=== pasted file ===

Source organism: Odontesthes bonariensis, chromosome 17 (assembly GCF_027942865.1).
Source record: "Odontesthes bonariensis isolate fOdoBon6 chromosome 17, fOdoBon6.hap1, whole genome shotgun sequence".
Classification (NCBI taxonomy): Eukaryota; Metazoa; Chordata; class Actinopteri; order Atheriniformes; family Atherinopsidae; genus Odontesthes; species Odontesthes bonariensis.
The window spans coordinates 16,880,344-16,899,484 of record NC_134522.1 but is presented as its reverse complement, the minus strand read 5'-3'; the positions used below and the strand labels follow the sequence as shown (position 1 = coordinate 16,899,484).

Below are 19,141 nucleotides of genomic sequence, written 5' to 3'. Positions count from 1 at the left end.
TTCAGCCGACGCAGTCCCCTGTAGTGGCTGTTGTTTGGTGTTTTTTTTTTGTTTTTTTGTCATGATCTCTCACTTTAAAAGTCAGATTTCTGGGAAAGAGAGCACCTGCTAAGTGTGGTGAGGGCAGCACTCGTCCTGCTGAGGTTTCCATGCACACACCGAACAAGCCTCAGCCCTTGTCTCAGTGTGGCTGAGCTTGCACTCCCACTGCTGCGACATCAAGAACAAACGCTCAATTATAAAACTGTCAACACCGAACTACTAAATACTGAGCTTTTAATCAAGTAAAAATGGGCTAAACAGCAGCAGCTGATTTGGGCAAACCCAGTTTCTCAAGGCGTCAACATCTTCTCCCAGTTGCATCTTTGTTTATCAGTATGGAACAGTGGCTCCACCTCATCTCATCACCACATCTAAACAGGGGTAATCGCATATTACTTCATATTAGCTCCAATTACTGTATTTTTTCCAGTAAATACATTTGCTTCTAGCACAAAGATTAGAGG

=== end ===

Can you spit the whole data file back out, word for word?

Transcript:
Source organism: Odontesthes bonariensis, chromosome 17 (assembly GCF_027942865.1).
Source record: "Odontesthes bonariensis isolate fOdoBon6 chromosome 17, fOdoBon6.hap1, whole genome shotgun sequence".
Classification (NCBI taxonomy): Eukaryota; Metazoa; Chordata; class Actinopteri; order Atheriniformes; family Atherinopsidae; genus Odontesthes; species Odontesthes bonariensis.
The window spans coordinates 16,880,344-16,899,484 of record NC_134522.1 but is presented as its reverse complement, the minus strand read 5'-3'; the positions used below and the strand labels follow the sequence as shown (position 1 = coordinate 16,899,484).

Below are 19,141 nucleotides of genomic sequence, written 5' to 3'. Positions count from 1 at the left end.
TTCAGCCGACGCAGTCCCCTGTAGTGGCTGTTGTTTGGTGTTTTTTTTTTGTTTTTTTGTCATGATCTCTCACTTTAAAAGTCAGATTTCTGGGAAAGAGAGCACCTGCTAAGTGTGGTGAGGGCAGCACTCGTCCTGCTGAGGTTTCCATGCACACACCGAACAAGCCTCAGCCCTTGTCTCAGTGTGGCTGAGCTTGCACTCCCACTGCTGCGACATCAAGAACAAACGCTCAATTATAAAACTGTCAACACCGAACTACTAAATACTGAGCTTTTAATCAAGTAAAAATGGGCTAAACAGCAGCAGCTGATTTGGGCAAACCCAGTTTCTCAAGGCGTCAACATCTTCTCCCAGTTGCATCTTTGTTTATCAGTATGGAACAGTGGCTCCACCTCATCTCATCACCACATCTAAACAGGGGTAATCGCATATTACTTCATATTAGCTCCAATTACTGTATTTTTTCCAGTAAATACATTTGCTTCTAGCACAAAGATTAGAGG